DeMaio and Hale were booed at the very 2012 gay pride parade featured in his campaign video—not by anti-gay protesters, but by attendees. That same year, a group deceptively named “Conservatives for Gay Rights Supporting Carl DeMaio for Mayor 2012”—paid for “push poll” robocalls in which DeMaio’s homosexuality was put front and center. The group also paid for pamphlets featuring pictures of DeMaio hugging another man and standing alongside a drag queen, stating, “We conservatives know that liberty means that someone can pick a partner of their choice. We commend Carl on his conservative policies and exercising his liberties.”
Not until after the election—ultimately won by former Democratic Congressman Bob Filner, who resigned last August facing multiple accusations of sexual harassment—was it revealed that Democratic supporters of Filner had funded the shadowy group. The San Diego Ethics Commission fined the political action committee $7,500 for violating campaign finance disclosure laws.
Not long ago, a candidate’s homosexuality would have been considered code for promiscuity and sexual deviance. Yet, the DeMaio-Filner race totally upended our quaint conceptions of sexual propriety in American politics: here was an election in which the real "family values" candidate was a happily-married gay man, and the one completely lacking any ethics or common decency was a tom-catting straight one.
Meanwhile, in Washington, D.C. the only openly gay candidate among 10 competitors to answer a mayoral candidate questionnaire from the Gay and Lesbian Activists Alliance received the lowest score. Bruce Majors (full disclosure: my realtor) is a longtime Libertarian Party activist, who in 2012 ran to unseat D.C.’s non-voting delegate to Congress, Eleanor Holmes Norton. None of Majors’ positions on the GLAA candidate questionnaire could be construed as “anti-gay,” rather, they were deemed insufficiently supportive of the interventionist government policies preferred by the activists comprising the GLAA.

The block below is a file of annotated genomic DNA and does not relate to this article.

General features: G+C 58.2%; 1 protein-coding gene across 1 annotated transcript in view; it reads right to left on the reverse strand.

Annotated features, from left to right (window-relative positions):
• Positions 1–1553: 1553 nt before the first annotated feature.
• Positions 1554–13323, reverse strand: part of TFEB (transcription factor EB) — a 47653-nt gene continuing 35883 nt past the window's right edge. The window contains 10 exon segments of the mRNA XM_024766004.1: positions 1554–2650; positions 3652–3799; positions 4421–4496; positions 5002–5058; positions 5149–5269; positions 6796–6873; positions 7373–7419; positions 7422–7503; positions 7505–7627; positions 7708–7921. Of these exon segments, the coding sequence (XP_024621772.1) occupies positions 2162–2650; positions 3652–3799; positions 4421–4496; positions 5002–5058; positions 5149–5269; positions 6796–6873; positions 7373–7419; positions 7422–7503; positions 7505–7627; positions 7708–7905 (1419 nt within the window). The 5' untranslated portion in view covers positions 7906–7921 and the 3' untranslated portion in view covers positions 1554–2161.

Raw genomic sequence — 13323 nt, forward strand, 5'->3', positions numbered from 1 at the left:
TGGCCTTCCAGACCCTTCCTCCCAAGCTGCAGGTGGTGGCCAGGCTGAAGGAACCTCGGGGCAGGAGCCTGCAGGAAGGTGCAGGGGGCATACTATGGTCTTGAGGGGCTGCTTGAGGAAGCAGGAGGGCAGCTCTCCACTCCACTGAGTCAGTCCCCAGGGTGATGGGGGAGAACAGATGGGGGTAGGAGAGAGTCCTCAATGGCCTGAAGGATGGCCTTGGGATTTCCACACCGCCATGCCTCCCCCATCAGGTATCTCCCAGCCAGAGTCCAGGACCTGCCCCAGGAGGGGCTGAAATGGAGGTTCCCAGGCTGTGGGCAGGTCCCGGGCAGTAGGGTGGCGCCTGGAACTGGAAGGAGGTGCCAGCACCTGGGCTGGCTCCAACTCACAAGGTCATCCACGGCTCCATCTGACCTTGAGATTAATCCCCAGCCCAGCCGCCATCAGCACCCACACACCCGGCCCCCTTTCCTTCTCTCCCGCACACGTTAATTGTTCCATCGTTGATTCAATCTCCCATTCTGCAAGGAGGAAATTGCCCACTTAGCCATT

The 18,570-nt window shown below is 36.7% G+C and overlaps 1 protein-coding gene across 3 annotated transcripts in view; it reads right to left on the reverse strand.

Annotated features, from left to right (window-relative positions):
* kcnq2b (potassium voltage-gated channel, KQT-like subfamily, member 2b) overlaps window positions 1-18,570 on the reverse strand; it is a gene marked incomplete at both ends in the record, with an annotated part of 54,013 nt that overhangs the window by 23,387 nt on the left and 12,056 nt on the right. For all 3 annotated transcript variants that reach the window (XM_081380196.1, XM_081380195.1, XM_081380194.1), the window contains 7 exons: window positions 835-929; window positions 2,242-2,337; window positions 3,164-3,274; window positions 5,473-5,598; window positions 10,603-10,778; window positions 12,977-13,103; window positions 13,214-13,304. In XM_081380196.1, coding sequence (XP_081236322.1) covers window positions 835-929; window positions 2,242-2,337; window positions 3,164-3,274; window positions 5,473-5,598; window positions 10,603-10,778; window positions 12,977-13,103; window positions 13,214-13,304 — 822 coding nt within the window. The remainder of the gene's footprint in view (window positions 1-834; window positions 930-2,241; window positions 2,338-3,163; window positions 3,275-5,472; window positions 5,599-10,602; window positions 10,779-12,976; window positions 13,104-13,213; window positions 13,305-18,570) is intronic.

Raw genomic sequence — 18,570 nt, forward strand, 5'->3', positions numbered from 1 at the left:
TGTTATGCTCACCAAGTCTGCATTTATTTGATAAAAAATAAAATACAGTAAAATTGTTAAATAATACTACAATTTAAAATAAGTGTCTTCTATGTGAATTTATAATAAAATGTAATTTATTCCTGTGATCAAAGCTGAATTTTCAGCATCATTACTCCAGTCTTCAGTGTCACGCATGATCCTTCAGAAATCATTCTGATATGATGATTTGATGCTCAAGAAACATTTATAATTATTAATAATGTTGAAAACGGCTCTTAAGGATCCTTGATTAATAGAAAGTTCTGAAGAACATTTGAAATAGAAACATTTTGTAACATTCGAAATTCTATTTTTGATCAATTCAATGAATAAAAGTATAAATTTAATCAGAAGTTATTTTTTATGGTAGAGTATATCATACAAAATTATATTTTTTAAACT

Majors’ opposition to a government-funded Gay Center and preferential hiring practices for LGBT people led the GLAA to dismiss his candidacy. “His and his party's ideological distrust of government is at odds with policies and reforms favored by GLAA,” the organization noted. “Consequently, many of his responses were interpreted as non-responsive or negative.” In other words, because Majors believes that gays are better off under a limited government, his candidacy is not worthy of consideration.
Ric Grenell, who briefly served as the first openly gay spokesman for a Republican presidential nominee (in Mitt Romney’s 2012 campaign) before resigning after his sexual orientation became a target of some social conservatives, says that liberals are right to fear the rise of the gay right as it could ultimately deprive Democrats of their newfound electoral advantage on gay issues. But that’s only if Republicans are hip enough to embrace equality and render it moot as a partisan issue.
“I’m hopeful that the nominee in 2016 would recognize a lot faster than Romney did that there’s a huge benefit to tell the religious right to deal with it and quiet down,” he says. Grenell, who is now working as an adviser to DeMaio, is using the lessons of his bruising experience on the 2012 campaign trail to help his fellow gay Republican. “Utilize the fact that the gay left doesn’t like it because they find it unacceptable for a gay person to be anything but liberal.”